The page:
The latest Pew poll is out and it shows that, in general, Philadelphians are miserable about the economy, seriously worried about crime and delighted with the mayor's performance.
In the latest poll done for Pew's Philadelphia Research Initiative, Nutter's job-approval rating was 60 percent, the highest it has been since Pew began asking the question in 2009. To contrast, President Obama's approval rating in the latest
Nutter's job approval rating has always been high among whites (it's 69 percent in the latest poll), it was his improved standing among blacks that gave him the boost in the Pew poll, which was taken in early January but released today.
In its 2011 survey, only 42 percent of blacks approved of the job the mayor was doing. In 2012, the approval number jumped to 52 percent.
Why the surge?
It's hard to tell. The pollsters didn't probe the minds of respondents. They didn't ask why. So, in the absence of facts, I am free to speculate.
My belief is the mayor has bolstered his standing among blacks by talking a lot about crime. He's been finger-wagging about flash mobs; he's been calling out perps and killers as low-life's and assholes (to use his term). He imposed a strict curfew on teens during our flash mob summer (and the Pew poll finds that Philadelphians love, love, love the curfew).
In other words, he's filled the symbolic role as the stern father who won't take any sass and who insists that people straighten up and fly right.
Black Philadelphians -- not to mention white Philadelphians -- respond to that. You get points for being a straight-talker. You get points for reacting angrily to acts of violence.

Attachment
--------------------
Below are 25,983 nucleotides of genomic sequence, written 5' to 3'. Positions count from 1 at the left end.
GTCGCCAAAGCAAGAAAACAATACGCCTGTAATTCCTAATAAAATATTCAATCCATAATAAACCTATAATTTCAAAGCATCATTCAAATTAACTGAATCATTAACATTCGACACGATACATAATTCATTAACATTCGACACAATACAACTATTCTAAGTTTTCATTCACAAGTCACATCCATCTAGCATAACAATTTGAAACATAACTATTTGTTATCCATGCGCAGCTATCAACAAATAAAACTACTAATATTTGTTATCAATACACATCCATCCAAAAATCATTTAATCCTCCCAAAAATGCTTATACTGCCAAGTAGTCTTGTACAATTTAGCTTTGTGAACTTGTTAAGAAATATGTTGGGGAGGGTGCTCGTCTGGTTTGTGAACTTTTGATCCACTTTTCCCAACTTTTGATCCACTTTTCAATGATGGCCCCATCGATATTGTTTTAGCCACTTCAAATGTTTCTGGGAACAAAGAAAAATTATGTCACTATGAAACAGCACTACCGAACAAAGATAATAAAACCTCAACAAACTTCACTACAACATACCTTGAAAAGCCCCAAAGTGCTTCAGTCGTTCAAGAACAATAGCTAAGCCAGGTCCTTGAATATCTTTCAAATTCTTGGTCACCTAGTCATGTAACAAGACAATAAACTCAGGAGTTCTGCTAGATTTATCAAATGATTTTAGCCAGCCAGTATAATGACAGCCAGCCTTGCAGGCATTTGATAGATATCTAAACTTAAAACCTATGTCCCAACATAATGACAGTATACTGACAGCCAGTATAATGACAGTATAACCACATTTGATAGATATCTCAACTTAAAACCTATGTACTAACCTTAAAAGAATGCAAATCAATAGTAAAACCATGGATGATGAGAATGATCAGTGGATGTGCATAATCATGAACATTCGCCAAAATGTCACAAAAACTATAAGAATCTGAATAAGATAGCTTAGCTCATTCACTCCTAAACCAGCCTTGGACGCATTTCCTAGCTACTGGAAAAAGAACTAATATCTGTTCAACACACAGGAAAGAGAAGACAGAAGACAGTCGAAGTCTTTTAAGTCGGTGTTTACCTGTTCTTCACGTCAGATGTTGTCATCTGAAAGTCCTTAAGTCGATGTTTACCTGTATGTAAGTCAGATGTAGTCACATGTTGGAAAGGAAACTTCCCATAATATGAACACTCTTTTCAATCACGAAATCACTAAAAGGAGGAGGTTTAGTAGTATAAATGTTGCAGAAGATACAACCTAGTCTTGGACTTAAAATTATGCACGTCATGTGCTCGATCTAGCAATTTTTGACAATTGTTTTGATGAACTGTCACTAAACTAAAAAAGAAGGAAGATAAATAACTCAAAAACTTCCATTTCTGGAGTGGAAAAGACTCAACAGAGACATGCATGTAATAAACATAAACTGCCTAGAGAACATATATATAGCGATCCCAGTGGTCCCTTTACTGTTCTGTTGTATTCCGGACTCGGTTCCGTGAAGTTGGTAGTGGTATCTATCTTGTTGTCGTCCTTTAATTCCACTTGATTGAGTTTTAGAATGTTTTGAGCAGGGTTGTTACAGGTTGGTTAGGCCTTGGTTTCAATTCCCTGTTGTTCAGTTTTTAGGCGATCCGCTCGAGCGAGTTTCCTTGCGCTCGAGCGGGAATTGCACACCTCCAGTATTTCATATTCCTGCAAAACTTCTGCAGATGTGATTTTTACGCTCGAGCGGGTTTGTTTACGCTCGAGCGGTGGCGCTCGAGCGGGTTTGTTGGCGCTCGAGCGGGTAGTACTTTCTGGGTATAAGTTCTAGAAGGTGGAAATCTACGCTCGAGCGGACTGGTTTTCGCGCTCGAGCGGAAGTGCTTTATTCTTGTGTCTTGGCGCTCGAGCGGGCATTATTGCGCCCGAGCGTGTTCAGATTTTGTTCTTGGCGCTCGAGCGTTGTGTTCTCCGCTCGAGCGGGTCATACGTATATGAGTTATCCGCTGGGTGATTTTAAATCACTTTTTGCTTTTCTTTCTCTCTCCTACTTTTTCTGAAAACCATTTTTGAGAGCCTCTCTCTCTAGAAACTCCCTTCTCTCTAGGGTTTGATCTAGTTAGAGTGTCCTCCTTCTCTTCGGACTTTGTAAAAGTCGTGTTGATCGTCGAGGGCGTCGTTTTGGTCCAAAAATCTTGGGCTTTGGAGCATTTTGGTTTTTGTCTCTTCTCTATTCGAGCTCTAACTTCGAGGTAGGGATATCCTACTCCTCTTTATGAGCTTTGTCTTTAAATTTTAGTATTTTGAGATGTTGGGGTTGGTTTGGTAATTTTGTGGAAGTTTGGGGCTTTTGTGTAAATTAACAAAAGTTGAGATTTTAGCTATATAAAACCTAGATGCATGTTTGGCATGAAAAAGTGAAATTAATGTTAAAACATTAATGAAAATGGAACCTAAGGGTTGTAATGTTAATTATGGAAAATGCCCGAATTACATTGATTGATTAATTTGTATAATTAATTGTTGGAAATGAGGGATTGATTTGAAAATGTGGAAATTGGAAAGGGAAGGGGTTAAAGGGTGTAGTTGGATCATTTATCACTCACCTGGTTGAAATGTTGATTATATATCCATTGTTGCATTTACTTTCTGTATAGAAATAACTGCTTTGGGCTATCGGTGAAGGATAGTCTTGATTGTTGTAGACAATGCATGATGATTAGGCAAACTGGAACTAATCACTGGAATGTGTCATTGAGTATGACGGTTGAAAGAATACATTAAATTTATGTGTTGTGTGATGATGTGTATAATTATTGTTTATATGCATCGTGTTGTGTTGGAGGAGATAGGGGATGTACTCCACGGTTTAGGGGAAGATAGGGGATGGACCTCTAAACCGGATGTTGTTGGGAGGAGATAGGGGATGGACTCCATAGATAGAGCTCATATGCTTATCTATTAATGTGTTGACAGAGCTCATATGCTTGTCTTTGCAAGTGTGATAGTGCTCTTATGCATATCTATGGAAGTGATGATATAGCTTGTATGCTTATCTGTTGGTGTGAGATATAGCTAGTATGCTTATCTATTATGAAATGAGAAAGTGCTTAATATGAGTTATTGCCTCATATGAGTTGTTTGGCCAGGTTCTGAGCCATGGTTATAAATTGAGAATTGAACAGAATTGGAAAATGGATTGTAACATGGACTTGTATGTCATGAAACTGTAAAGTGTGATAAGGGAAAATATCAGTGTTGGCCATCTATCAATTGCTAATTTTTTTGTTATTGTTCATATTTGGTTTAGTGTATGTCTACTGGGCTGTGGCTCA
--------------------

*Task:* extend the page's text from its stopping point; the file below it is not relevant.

People are afraid and worried about crime -- the Pew poll said 74 percent of residents call crime a serious of very serious problem -- and Nutter has given voice to that worry. He is making the speech thousands of mothers and fathers would make if they had the bully pulpit.
Still, Philadelphians are not happy campers. They may be willing to give Nutter a pass, but the recession has knocked the optimism out of them. Thirty five percent said the city is in worse shape today than five years ago, compared to 23 percent who said it has gotten better. That's a jump in pessimists from last year's poll.
Why this dour mood? It is the recession, which is officially over, but it still very much evident at the street level. In this year's poll -- as in last year's -- 53 percent of the respondents reported that they or someone in their household experienced a period of unemployment in the last 12 months. That's the same number as last year. The needle is also stuck on those who labeled their own financial situation as "excellent" or "good". It was 33 percent last year. It is 33 percent this year.
A word about crime. As the old saying goes, perception is reality. The number of major crimes has decreased significantly in the last five years, but people still react viscerally to crime reports. While the Pew pollsters were in the field, for instance, there were several high-profile homicides -- a young man killed in an assault in
-- Tom Ferrick